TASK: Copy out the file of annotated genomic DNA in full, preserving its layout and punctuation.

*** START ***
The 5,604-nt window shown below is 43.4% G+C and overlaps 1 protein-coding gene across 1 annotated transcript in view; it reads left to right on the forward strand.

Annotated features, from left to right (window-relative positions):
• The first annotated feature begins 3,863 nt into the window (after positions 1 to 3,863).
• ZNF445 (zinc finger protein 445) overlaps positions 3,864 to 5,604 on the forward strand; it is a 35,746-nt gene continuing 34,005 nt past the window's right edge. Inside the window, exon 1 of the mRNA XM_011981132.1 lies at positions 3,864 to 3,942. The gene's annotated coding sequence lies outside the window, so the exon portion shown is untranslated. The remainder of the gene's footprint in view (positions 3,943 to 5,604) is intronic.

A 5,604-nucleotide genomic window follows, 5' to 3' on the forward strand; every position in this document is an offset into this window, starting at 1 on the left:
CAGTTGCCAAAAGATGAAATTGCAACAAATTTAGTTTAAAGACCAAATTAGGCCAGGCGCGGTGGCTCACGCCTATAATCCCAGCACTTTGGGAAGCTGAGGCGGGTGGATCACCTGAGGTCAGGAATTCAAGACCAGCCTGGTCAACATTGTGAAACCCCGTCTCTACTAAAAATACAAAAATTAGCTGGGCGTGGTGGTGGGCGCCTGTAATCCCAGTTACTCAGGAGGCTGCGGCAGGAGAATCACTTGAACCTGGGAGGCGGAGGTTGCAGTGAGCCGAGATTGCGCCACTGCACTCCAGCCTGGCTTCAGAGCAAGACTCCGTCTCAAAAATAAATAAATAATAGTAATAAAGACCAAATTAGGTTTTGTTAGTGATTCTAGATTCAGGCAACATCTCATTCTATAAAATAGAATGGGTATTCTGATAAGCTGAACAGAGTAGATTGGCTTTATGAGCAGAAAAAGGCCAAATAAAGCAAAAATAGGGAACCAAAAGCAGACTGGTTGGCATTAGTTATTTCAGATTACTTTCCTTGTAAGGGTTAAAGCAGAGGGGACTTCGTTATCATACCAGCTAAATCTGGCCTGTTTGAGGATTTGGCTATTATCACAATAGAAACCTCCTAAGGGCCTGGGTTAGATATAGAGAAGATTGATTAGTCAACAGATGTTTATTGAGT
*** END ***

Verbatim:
The 5,604-nt window shown below is 43.4% G+C and overlaps 1 protein-coding gene across 1 annotated transcript in view; it reads left to right on the forward strand.

Annotated features, from left to right (window-relative positions):
• The first annotated feature begins 3,863 nt into the window (after positions 1 to 3,863).
• ZNF445 (zinc finger protein 445) overlaps positions 3,864 to 5,604 on the forward strand; it is a 35,746-nt gene continuing 34,005 nt past the window's right edge. Inside the window, exon 1 of the mRNA XM_011981132.1 lies at positions 3,864 to 3,942. The gene's annotated coding sequence lies outside the window, so the exon portion shown is untranslated. The remainder of the gene's footprint in view (positions 3,943 to 5,604) is intronic.

A 5,604-nucleotide genomic window follows, 5' to 3' on the forward strand; every position in this document is an offset into this window, starting at 1 on the left:
CAGTTGCCAAAAGATGAAATTGCAACAAATTTAGTTTAAAGACCAAATTAGGCCAGGCGCGGTGGCTCACGCCTATAATCCCAGCACTTTGGGAAGCTGAGGCGGGTGGATCACCTGAGGTCAGGAATTCAAGACCAGCCTGGTCAACATTGTGAAACCCCGTCTCTACTAAAAATACAAAAATTAGCTGGGCGTGGTGGTGGGCGCCTGTAATCCCAGTTACTCAGGAGGCTGCGGCAGGAGAATCACTTGAACCTGGGAGGCGGAGGTTGCAGTGAGCCGAGATTGCGCCACTGCACTCCAGCCTGGCTTCAGAGCAAGACTCCGTCTCAAAAATAAATAAATAATAGTAATAAAGACCAAATTAGGTTTTGTTAGTGATTCTAGATTCAGGCAACATCTCATTCTATAAAATAGAATGGGTATTCTGATAAGCTGAACAGAGTAGATTGGCTTTATGAGCAGAAAAAGGCCAAATAAAGCAAAAATAGGGAACCAAAAGCAGACTGGTTGGCATTAGTTATTTCAGATTACTTTCCTTGTAAGGGTTAAAGCAGAGGGGACTTCGTTATCATACCAGCTAAATCTGGCCTGTTTGAGGATTTGGCTATTATCACAATAGAAACCTCCTAAGGGCCTGGGTTAGATATAGAGAAGATTGATTAGTCAACAGATGTTTATTGAGT